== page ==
Women, Work and Health: The Match-Girls Strike of 1888

On 5th July 1888, approximately 1400 female workers walked out of Bryant and May’s match making factory in Bow, East London, in protest over low pay and poor working conditions. Each woman and girl worked 12- to 14-hour days in hot and unventilated rooms to make and pack match boxes in order to earn an average piece rate wage of around 8 shillings per week; skilled male labourers could expect around 40 shillings. Prompted by the perceived unfair dismissal of one of the workers, one woman reported that the strike ‘just went like tinder, one girl began, and the rest said ‘yes’ so out we all went’. Match production stopped for 16 days. The strike finally ended after the workers accepted a number of concessions offered by the company. These concessions included the abolition of the system of fining workers for being late, deductions from wages to cover cost of paste and brushes and the recognition of the Union of Women Match Makers by management.A sepia picture of Bryant and May 'match girls'.

The match girls’ strike, as the 16 day walk out of women workers famously became known, shaped the future of Britain’s labour movement. As the first strike by unskilled women workers in Britain, this moment was hugely significant in the rise of New Unionism of the late 1880s and 1890s. It was the prelude to a wave of strikes that swept the country, the most famous of which was the Great Dock Strike of 1889. Workers across Britain were no longer willing to accept their poor working conditions and began to demand more from their employers. This wave of strike action resulted in the unionization of tens of thousands of unskilled and semi-skilled workers and sowed the seeds of the Independent Labour Party (ILP). Moreover, the Union of Women Match Makers had a long legacy; it was one of only a few unions that survived the turbulent years after the peak of New Unionism and was still going strong into the 1930s.

Yet, the strike was also important for highlighting and ultimately improving the dangerous working conditions that Bryant and May’s management concessions did not address. Match making was considered part of the ‘dangerous trades’ under the Factory and Workshops Acts due to the fact that highly toxic white phosphorous paste was used to make the hugely popular Lucifer ‘strike anywhere’ matches. Renewed media attention on Bryant and May following the strike highlighted cases of necrosis of the jaw – ‘phossy jaw’ – among both male and female match workers resulting from exposure to the white phosphorous. The resulting government inquiry revealed the horrors of the disease. One testimony stated:

A drawing depicting a woman suffering from necrosis of the jaw (colloquially known as 'phossy jaw'.‘In a certain town I dug out cases of men and women, hidden away in the slums – piteous cases they were. One woman had completely lost her lower jaw, a young girl at earlier stages was constantly in great pain while her suppurating jaw bone was gradually decaying.’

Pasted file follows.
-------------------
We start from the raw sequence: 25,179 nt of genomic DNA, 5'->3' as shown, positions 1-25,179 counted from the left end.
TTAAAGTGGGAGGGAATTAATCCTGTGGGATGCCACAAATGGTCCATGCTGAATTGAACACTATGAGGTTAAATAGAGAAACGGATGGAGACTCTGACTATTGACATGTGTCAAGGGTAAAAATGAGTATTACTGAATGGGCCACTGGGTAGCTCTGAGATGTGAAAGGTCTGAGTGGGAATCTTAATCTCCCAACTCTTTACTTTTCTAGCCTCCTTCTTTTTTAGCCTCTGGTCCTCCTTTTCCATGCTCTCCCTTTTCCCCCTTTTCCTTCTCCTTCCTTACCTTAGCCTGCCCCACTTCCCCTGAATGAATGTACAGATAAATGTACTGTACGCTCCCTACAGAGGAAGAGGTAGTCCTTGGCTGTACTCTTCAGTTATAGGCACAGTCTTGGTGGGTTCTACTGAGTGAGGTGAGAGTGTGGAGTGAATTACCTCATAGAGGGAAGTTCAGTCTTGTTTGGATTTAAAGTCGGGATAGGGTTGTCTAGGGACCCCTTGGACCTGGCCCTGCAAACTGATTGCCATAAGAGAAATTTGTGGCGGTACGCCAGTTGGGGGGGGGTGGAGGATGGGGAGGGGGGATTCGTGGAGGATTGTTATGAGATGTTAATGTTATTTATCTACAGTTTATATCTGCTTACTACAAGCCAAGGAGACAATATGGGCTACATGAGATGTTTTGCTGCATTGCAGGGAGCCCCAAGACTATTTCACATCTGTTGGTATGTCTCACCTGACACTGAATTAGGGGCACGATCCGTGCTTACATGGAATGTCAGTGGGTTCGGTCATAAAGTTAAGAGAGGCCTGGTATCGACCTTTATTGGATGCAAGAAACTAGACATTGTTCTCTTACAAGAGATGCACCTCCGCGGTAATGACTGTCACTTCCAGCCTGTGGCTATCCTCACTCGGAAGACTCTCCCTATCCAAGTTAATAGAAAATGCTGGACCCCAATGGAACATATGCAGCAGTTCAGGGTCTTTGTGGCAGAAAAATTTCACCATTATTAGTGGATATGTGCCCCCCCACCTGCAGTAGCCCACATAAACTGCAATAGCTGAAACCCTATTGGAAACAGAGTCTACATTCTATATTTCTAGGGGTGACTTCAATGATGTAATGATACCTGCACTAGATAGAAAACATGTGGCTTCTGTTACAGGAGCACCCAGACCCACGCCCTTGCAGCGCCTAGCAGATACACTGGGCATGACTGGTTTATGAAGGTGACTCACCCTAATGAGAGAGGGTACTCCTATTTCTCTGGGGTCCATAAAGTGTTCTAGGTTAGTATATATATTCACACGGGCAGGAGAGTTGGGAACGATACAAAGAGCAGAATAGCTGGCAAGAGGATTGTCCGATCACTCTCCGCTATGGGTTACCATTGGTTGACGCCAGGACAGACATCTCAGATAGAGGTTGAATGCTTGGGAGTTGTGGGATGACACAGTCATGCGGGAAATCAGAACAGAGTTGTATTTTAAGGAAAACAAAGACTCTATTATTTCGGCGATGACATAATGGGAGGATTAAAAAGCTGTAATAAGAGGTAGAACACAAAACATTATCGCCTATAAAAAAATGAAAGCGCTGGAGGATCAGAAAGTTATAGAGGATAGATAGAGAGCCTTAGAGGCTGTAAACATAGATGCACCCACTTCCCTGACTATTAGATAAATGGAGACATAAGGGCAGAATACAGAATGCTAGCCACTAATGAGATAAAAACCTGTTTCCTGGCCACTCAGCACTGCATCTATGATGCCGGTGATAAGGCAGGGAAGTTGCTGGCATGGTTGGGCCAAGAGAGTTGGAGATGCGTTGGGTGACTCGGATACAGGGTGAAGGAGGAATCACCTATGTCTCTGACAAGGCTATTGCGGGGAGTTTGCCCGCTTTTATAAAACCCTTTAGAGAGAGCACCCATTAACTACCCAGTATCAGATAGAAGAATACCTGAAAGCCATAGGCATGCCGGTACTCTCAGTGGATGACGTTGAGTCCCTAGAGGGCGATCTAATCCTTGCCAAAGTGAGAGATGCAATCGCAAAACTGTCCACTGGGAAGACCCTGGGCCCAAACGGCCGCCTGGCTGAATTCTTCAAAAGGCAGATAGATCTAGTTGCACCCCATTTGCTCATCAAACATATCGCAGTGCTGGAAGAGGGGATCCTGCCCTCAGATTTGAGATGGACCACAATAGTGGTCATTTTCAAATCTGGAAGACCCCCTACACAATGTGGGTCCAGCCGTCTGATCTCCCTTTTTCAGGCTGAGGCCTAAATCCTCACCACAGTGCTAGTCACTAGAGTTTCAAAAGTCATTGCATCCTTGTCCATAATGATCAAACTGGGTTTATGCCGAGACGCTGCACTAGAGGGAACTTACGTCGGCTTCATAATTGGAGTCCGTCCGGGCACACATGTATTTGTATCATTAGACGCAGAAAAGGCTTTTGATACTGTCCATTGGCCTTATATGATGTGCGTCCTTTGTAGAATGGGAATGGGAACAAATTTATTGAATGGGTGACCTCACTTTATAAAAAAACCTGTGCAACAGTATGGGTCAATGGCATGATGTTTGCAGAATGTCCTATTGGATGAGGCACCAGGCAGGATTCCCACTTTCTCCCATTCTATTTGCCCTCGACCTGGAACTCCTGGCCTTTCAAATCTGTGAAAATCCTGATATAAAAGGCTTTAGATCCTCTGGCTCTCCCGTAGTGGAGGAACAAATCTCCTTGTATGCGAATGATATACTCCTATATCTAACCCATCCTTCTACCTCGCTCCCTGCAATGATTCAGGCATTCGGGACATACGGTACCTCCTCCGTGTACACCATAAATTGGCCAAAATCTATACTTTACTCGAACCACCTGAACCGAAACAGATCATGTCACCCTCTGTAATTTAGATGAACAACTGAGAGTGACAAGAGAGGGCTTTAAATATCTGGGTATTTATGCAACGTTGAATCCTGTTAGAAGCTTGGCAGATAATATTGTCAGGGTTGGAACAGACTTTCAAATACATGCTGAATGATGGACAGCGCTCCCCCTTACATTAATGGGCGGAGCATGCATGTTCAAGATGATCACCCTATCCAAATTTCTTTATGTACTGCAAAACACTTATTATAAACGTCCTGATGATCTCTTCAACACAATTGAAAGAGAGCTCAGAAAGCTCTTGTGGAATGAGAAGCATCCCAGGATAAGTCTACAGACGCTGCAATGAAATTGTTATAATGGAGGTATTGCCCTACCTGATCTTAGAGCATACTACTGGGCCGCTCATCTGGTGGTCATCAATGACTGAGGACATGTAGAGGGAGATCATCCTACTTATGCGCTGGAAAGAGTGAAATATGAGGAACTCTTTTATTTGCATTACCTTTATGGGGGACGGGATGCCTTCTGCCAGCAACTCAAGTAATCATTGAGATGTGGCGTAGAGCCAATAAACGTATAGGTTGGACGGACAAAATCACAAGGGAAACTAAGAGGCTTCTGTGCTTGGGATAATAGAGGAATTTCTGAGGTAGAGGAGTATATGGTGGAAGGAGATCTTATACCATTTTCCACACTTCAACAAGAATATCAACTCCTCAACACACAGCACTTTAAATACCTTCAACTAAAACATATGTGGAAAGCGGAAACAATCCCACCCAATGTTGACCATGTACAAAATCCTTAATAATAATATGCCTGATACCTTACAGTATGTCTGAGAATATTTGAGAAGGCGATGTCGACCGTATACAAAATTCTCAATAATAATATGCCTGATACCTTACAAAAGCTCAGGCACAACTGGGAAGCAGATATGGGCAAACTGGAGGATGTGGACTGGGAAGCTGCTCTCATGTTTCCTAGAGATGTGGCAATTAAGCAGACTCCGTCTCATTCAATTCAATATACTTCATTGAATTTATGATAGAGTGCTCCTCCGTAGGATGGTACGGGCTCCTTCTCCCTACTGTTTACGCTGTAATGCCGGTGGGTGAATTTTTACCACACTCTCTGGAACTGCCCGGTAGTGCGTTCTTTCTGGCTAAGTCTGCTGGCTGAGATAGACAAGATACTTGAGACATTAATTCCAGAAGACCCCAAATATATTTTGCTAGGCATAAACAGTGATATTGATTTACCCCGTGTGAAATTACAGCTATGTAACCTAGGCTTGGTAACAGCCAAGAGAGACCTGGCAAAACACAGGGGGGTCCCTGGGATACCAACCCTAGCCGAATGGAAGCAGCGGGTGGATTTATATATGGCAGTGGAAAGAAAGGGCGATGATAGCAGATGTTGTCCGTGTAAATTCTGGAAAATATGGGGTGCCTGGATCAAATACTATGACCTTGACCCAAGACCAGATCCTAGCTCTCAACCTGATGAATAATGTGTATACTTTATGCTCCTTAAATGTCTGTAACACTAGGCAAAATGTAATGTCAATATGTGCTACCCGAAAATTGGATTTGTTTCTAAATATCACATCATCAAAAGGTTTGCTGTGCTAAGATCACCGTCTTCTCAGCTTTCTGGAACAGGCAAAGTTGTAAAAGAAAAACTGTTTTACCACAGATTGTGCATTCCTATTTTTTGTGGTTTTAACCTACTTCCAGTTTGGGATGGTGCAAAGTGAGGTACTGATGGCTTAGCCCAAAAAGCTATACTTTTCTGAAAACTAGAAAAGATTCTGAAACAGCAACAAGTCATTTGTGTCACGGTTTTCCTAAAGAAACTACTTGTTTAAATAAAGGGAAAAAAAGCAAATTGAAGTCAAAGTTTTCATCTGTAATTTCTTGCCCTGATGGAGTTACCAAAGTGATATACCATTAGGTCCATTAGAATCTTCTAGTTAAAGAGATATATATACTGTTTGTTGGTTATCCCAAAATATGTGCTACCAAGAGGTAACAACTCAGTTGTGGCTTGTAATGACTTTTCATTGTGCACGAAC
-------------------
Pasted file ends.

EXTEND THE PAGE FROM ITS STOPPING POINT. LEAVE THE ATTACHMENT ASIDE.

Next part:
This spectre of an identifiable industrial disease was a powerful weapon not only in the political struggles around working conditions, but also in debates over the degree to which the state should regulate the twenty five match making companies across Britain. State regulations of the late 1890s enhanced worker hygiene through the provision of soap, water and free toothbrushes and toothpaste; improved factory ventilation to prevent phosphorous fumes spreading all over the factory, as well as the separation of dangerous manufacturing processes; and provided medical examinations of anyone with reported toothache. It was a legal requirement for all match factories to employ a resident dentist by 1900 and Bryant and May employed one from 1898. Yet, some match making firms pushed back against new regulation. The underreporting of cases of workers with phossy jaw was rife in the Bryant and May factory. There was also a strong suspicion of collusion between medical practitioners and employers to conceal phossy jaw cases and evidence of at least one case of company intimidation by threats of lost income. Mrs Lean, whose son had died of phosphorous necrosis, was told ‘if I called another doctor in, the pay (ie the sick pay from the firm of 29 shillings a week) would be stopped.’ Prohibiting the use phosphorous in match making production would have decisively ended phossy jaw outbreaks, but such action was quickly dismissed because ‘strike anywhere’ matches were so popular and formed a vital part of Britain national and global trade. Phossy jaw only disappeared as an industrial disease once phosphorous was outlawed in 1910, but the effects of the discussions and events of the preceding decades, and indeed those who took part in them, should not be underestimated.

Boxes of Bryant and May matches.Historical debate has centred on the role of the female workers of Bryant and May in initiating and sustaining strike action and in shaping the fight for better working conditions. Early historiography portrayed women as passive victims, who were only led to action by the campaigns of Annie Besant and other leading middle-class Fabians of the period. Such work largely relied on Besant’s autobiography and documents from the firm, which of course present a rather narrow view of the story. More recent historical work, however, has argued that the workers themselves were central to securing better rights and conditions and has attempted to reconstruct their own experiences from scant evidence. Securing the historical legacy of these women is ongoing, not least by their ancestors. More on Sarah Chapman, one of the match girls, can be found on the blog of the East End Women’s Museum: https://eastendwomensmuseum.org/blog/2018/3/13/sarah-chapman-matchgirl-strike-leader-and-tuc-delegate